He then tells Domino that he did a search for the woman she believes to be her mother and found nada, no birth certificate, no social security number, nothing. For all intents and purposes she never existed. Still standing, Domino asks him to explain the picture he had sent her; imaginary people don’t leave photo ID’s lying around. He smiles as he explains that whoever’s going through the trouble of making sure her mom is never found are good, very good. He adds though that they were sloppy in the sense that they thought they were untouchable. Giving them credit, he tells Domino that he had to break out the super-deluxe nutcracker for this one but a code hasn’t been built that he can’t crack. Domino tells him that if he can crawl out from under his ego for a minute, maybe he can tells her where he found her. Still grinning and looking relaxed, he replies, “Let’s just say Area 51 is a public theme park as compared to where mommy’s camped out.”
He then offers her a computer disk and tells her to go ahead and take it, it won’t bite. As her fingers are about to grasp the disk, it suddenly shatters into dozens of pieces and he is shocked as he looks at his hand, still thankfully mostly intact. Domino reacts instinctively, leaping over the bench and grabbing him by the collar, simultaneously reaching for her gun which is tucked into the back of her pants. She tells him to get down and as he holds his hand which is bleeding slightly, she hides them behind a pillar and tells him they need cover. When there’s one shot, there’s usually a second and a third following suit. Unfortunately, before she can return any kind of fire at her assailants, two bullets come through the pillar and strike the computer whiz, killing him instantly. Domino can’t believe it and says she’s so sorry. She reaches down and picks up one of the bullets and looks at it, a bullet that has pierced a solid stone, two foot thick pillar. She’s never known lead to have that kind of umph. Her luck factor kicks in and she leaps sideways to the floor as another shot slices its way through the pillar where she was standing.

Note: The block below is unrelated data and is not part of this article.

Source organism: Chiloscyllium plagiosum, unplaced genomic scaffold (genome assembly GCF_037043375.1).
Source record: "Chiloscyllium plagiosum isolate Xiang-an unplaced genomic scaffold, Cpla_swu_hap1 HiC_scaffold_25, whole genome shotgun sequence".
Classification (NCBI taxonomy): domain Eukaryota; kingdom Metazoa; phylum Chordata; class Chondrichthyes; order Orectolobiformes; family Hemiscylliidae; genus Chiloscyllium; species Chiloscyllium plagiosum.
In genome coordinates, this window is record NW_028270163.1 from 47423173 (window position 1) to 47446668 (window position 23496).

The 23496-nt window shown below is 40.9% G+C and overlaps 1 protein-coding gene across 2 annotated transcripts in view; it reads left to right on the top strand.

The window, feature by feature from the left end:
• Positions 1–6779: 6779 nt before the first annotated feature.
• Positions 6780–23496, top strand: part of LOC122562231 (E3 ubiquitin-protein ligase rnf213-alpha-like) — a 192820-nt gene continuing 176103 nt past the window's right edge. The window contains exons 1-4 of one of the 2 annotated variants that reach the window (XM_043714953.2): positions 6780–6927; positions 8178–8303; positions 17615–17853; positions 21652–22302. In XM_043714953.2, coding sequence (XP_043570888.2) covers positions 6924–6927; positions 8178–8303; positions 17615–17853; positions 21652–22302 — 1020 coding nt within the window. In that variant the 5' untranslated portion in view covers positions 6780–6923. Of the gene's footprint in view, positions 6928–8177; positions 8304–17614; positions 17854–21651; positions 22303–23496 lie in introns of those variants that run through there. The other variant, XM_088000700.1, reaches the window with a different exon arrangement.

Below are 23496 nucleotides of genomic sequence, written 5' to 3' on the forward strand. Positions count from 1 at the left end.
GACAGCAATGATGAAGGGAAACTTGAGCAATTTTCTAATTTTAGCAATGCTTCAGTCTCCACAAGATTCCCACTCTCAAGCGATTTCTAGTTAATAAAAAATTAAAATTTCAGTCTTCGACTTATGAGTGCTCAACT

She knows her cover has been lost and covers her head, knowing she’s probably about to die. As debris becomes swept around her, she looks up, wondering why she isn’t dead yet and spots a black attack helicopter hovering just feet above her, machine gun pointing to the ground. In the pilot’s computerized display, Domino is centered in the targeting system and the words ‘target acquired’ comes up on his screen. Domino drops her weapon, about to surrender but suddenly changes her mind when she spots a fountain nearby. Sprinting towards it, she grabs the watch on her wrist as the helicopter turns to follow her. Still running, through the tiny sprinkles of water she clicks the watch buttons and starts a countdown from five, removes the watch and drops it behind her as she continues her run. With two seconds to go, she turns and holds her hands up at the pilot and shouts, “Stop!” The pilot stares back at her as her count reaches zero, and the watch explodes directly underneath the machine, causing some damage. “Sucker,” says Domino as the helicopter flies higher before falling into a tail spin. Domino whips her red wig off and looks again at the bullet, wondering what kind it is. As the helicopter explodes behind her in a massive ball of flame and black smoke, she wonders what her mom has gotten her little girl into.